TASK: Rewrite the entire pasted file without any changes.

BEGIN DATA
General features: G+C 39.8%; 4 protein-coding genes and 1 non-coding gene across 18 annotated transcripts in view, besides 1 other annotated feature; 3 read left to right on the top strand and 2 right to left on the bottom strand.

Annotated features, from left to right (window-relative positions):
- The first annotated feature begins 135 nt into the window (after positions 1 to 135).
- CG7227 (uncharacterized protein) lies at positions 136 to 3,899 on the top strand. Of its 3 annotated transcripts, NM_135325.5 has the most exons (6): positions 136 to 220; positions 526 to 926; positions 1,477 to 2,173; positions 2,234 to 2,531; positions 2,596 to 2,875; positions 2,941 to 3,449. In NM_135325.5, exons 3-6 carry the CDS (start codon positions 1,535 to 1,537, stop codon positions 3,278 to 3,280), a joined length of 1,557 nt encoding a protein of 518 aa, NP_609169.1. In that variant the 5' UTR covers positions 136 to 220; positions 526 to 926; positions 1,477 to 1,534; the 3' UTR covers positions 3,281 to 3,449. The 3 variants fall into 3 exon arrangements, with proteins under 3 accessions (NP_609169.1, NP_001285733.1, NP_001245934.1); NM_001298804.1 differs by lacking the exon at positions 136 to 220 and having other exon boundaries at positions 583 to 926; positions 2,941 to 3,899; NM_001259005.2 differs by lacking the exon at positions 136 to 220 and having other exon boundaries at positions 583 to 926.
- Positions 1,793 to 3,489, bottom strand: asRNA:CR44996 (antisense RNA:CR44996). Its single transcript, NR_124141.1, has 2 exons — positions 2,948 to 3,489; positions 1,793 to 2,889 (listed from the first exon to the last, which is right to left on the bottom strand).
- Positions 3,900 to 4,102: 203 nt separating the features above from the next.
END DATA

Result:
General features: G+C 39.8%; 4 protein-coding genes and 1 non-coding gene across 18 annotated transcripts in view, besides 1 other annotated feature; 3 read left to right on the top strand and 2 right to left on the bottom strand.

Annotated features, from left to right (window-relative positions):
- The first annotated feature begins 135 nt into the window (after positions 1 to 135).
- CG7227 (uncharacterized protein) lies at positions 136 to 3,899 on the top strand. Of its 3 annotated transcripts, NM_135325.5 has the most exons (6): positions 136 to 220; positions 526 to 926; positions 1,477 to 2,173; positions 2,234 to 2,531; positions 2,596 to 2,875; positions 2,941 to 3,449. In NM_135325.5, exons 3-6 carry the CDS (start codon positions 1,535 to 1,537, stop codon positions 3,278 to 3,280), a joined length of 1,557 nt encoding a protein of 518 aa, NP_609169.1. In that variant the 5' UTR covers positions 136 to 220; positions 526 to 926; positions 1,477 to 1,534; the 3' UTR covers positions 3,281 to 3,449. The 3 variants fall into 3 exon arrangements, with proteins under 3 accessions (NP_609169.1, NP_001285733.1, NP_001245934.1); NM_001298804.1 differs by lacking the exon at positions 136 to 220 and having other exon boundaries at positions 583 to 926; positions 2,941 to 3,899; NM_001259005.2 differs by lacking the exon at positions 136 to 220 and having other exon boundaries at positions 583 to 926.
- Positions 1,793 to 3,489, bottom strand: asRNA:CR44996 (antisense RNA:CR44996). Its single transcript, NR_124141.1, has 2 exons — positions 2,948 to 3,489; positions 1,793 to 2,889 (listed from the first exon to the last, which is right to left on the bottom strand).
- Positions 3,900 to 4,102: 203 nt separating the features above from the next.